Prof Ying’s achievements allude to her ethos: The illustrious nanobiotechnology scientist has 200 primary patents and patent applications under her belt (and counting). Throughout her 32-year career, she has been a recipient of numerous accolades, the most recent include the prestigious King Faisal Prize – the award honours outstanding individuals in service to Islam, the Arabic language and literature, science, and medicine – and, of course, Her World’s 2023 Woman of the Year award.

To date, 42 of Prof Ying’s 200 primary patents and patent applications have been licensed to multinational companies and start-ups for nanomedicine, cell and tissue engineering, medical diagnostics and energy applications. Her 391 publications have received more than 48,820 citations.

To put these achievements into perspective: The average number of patent applications per inventor is three, according to Professor Dennis Crouch from the University of Missouri School of Law, while an Institute for Scientific Information paper is considered in the top 10 per cent when it has been cited over 100 times over a 10-year period.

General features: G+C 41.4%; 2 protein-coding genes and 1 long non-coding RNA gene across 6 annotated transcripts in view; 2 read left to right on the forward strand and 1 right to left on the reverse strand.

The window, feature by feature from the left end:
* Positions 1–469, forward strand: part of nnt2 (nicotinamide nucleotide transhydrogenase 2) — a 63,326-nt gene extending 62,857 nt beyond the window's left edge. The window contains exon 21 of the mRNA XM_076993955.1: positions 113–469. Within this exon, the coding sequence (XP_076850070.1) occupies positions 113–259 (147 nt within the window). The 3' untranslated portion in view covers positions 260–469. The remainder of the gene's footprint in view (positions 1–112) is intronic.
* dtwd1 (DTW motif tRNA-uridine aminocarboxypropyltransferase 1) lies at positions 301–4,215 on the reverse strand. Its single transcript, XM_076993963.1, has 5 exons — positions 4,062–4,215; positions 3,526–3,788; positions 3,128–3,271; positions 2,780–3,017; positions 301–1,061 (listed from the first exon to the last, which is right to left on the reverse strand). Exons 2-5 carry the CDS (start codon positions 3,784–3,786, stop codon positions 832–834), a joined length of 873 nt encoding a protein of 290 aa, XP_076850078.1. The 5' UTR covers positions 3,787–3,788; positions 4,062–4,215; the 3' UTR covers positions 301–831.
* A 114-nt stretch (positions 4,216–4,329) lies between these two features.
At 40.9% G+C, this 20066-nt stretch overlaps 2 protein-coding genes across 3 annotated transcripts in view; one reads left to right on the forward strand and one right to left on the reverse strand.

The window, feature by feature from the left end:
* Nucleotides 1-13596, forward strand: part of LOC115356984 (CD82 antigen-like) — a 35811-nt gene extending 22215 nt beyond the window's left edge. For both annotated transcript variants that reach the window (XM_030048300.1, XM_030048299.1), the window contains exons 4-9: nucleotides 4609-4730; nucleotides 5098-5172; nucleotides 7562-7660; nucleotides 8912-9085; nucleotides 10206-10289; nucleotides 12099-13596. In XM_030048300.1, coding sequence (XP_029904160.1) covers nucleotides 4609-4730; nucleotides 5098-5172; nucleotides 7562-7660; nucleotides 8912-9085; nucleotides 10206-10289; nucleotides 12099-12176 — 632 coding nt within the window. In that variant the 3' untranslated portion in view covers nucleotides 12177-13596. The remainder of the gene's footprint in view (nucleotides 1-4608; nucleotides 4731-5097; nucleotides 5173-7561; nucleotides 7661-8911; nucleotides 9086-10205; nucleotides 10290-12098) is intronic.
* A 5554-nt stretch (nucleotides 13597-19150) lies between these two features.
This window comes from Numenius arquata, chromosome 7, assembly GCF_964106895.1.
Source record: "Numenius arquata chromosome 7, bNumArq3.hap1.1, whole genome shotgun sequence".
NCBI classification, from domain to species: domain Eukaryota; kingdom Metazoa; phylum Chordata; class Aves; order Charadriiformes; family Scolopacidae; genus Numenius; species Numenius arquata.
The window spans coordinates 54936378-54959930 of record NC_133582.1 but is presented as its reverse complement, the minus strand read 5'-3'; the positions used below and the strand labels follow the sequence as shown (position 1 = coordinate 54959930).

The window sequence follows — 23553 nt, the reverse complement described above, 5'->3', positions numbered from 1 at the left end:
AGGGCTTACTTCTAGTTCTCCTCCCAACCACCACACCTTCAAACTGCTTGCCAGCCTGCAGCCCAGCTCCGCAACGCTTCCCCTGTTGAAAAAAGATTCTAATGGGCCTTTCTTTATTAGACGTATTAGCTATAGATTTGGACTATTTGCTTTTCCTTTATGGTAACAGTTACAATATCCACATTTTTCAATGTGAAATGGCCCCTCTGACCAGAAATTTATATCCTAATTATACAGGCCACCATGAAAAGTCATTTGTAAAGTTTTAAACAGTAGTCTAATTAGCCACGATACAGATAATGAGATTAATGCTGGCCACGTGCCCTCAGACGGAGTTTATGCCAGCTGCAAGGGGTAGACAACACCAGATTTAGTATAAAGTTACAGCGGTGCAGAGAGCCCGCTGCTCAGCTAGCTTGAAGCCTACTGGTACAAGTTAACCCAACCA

Working with her is akin to training for the Olympics, says Prof Ying, who has taught at Boston’s Massachusetts Institute of Technology (MIT), where she was the university’s youngest full professor in chemical engineering at the age of 35.

She likens her approach to being a coach: “For example, if you have to do this high jump, I will keep on raising the bar. It’s very difficult – if you’re not trained to a certain level, there is no Olympics for you, ever.

“I always tell my students that you have to think twice if you want to go into research, because it’s easier to study for a PhD. If you want to excel, you must be operating at a world-class level. Having a PhD is like a passport, but it’s useless if you’re not pushing boundaries and tackling significant problems. The real impact comes from addressing vital, unsolved problems.”

Finding a higher calling

Prof Ying strikes a sprightly and youthful image. At first glance, one might assume that she could be in her mid 40s – she was even mistaken for a child when she was a student at Princeton University.

“When I was studying for my PhD in chemical engineering, I spent a considerable amount of time flying between Europe and the US. The flight attendants would give me colour pencils during my flights. I must have been around 20 years old then,” the diminutive professor recalls with a laugh.